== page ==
I disapprove of what you say, but I will defend to the death your right to say it. –Voltaire’s biographer Evelyn Beatrice Hall
by Roger Childs
Karl du Fresne is not afraid to speak his mind and to the credit of the Fairfax press it publishes his views. This week he wrote about the desire of the government to tighten up the laws prohibiting hate speech. Among other things, he pondered :–
- whether the current laws are perfectly adequate
- how you define “hate speech”
- who would decide what it is?
He also speculated on the possibility that tightening the laws could be the thin end of a wedge to undermine crucial freedoms in our democratic way of life.
Readers will remember that Don Brash was not allowed to speak at Massey University last year on the whim of the Vice Chancellor who gave “security problems” as her reason, but later conceded she had personal objections to the Doctor’s views.
Also in 2018, Nelson historian Bruce Moon was turned down by the Nelson City Council from talking on the Treaty of Waitangi at a civic facility. Both men did eventually speak to large crowds without incident.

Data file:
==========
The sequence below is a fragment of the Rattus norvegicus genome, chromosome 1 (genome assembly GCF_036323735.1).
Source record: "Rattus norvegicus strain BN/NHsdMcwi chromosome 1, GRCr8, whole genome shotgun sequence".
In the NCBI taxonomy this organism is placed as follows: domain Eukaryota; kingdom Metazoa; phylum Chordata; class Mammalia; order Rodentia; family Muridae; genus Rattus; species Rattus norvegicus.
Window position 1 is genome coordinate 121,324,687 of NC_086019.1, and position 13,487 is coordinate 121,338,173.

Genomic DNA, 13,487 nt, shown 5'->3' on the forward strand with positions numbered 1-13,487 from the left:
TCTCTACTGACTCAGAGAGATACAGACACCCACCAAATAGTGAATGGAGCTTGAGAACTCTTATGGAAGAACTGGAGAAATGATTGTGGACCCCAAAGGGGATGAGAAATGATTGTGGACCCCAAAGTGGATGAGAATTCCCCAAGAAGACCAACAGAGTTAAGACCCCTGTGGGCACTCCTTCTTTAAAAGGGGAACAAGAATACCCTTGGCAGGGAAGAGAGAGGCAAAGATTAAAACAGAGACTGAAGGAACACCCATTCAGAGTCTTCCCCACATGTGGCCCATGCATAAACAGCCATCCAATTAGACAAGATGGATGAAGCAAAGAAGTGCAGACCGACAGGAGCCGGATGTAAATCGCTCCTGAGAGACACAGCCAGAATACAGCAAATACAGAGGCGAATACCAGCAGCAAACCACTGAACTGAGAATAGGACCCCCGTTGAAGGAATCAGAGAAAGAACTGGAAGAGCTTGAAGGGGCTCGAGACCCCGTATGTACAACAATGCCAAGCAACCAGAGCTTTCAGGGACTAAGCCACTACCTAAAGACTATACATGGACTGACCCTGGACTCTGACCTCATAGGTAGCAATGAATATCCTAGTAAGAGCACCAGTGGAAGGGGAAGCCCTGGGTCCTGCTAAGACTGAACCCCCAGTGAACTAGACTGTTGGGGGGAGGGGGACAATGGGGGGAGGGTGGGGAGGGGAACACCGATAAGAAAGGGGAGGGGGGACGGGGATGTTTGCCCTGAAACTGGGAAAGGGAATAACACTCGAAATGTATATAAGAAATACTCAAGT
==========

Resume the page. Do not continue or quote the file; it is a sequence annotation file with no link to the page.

A fundamental underpinning of our democracy is the right to express views freely, provided they don’t incite racial disharmony or hostility against minorities. So opinions that favour contentious issues such as banning 1080; abolishing the Maori seats; tightening abortion laws; bringing back the death penalty – need to be heard.
The democratic freedoms we enjoy today have been hard won, and a one-off slaughter in Christchurch by an Australian citizen should not result in unnecessary law tightening. By all means, ban sub-machine guns, but leave our right to free speech alone!